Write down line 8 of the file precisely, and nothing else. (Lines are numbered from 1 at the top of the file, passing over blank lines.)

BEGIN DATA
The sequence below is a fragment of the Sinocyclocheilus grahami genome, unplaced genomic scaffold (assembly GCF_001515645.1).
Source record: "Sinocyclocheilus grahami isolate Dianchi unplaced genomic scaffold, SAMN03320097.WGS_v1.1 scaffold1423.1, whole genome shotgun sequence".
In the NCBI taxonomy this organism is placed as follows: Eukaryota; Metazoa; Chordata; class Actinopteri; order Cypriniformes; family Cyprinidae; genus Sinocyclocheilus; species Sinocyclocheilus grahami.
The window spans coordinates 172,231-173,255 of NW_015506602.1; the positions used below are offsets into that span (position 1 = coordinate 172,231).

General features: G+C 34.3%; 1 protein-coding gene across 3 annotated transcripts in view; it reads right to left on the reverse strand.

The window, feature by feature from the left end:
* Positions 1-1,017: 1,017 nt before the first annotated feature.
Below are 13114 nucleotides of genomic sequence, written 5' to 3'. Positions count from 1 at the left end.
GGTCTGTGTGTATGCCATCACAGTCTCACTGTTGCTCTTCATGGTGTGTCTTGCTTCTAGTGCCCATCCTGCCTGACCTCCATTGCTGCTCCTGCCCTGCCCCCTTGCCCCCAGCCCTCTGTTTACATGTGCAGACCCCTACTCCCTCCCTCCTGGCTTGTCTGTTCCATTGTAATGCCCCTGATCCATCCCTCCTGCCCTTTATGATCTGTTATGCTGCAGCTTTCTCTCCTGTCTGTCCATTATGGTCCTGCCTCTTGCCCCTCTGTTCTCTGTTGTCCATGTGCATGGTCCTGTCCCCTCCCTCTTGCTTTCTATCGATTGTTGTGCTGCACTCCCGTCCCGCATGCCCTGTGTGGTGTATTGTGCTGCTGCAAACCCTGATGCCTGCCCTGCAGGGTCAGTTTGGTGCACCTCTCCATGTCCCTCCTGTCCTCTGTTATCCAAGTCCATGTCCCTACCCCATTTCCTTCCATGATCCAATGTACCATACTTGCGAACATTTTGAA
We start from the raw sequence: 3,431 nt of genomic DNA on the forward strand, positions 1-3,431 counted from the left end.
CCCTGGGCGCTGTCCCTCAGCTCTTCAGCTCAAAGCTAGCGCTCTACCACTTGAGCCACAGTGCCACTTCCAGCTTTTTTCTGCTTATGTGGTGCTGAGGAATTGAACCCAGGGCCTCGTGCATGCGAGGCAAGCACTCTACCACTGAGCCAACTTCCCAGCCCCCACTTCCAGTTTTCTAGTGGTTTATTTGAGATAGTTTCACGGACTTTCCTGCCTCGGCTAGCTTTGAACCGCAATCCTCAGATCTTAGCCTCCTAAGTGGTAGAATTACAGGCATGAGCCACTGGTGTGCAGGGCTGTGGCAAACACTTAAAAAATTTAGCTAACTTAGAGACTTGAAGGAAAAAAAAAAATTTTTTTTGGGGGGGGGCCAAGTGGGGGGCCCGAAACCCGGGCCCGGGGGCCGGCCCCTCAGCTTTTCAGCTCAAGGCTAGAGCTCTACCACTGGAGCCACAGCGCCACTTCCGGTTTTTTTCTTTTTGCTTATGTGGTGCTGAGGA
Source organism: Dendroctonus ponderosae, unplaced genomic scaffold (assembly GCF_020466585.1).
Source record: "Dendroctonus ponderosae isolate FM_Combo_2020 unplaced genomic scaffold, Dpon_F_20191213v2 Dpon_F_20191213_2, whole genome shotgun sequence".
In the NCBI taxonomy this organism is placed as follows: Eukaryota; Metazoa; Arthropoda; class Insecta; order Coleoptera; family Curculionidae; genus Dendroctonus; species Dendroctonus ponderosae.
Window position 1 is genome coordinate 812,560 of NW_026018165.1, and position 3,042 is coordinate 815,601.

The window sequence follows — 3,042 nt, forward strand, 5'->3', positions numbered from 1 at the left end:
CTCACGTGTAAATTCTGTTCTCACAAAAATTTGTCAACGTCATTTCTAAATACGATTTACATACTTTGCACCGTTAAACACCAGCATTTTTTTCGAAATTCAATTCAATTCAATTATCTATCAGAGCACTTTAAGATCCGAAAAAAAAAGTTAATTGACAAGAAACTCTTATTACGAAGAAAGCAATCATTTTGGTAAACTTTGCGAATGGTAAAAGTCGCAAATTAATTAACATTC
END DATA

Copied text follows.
Below are 13114 nucleotides of genomic sequence, written 5' to 3'. Positions count from 1 at the left end.